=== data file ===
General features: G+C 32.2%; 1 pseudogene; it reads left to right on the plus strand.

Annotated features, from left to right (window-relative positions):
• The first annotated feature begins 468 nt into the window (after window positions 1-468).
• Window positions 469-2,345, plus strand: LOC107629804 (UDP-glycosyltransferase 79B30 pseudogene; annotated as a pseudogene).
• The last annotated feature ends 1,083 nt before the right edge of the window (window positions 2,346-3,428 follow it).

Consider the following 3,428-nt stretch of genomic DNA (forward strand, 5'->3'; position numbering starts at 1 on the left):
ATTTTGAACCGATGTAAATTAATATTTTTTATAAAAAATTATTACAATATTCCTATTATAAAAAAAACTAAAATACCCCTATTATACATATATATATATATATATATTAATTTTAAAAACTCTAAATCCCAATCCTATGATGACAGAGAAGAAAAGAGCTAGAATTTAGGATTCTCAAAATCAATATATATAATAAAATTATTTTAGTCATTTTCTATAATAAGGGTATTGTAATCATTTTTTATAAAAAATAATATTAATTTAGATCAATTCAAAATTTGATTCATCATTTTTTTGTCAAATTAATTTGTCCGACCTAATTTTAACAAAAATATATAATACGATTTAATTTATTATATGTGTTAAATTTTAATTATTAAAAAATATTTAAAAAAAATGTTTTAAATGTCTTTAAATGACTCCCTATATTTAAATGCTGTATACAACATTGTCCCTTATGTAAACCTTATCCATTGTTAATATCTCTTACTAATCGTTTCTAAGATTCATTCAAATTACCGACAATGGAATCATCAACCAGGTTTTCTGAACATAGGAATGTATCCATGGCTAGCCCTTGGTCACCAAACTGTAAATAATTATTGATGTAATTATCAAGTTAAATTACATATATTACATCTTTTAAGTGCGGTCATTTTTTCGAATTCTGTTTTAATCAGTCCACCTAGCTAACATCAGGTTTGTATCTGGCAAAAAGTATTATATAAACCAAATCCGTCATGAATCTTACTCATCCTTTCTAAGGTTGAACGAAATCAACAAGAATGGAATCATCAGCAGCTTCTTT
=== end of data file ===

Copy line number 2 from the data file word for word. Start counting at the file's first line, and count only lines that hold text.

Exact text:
Annotated features, from left to right (window-relative positions):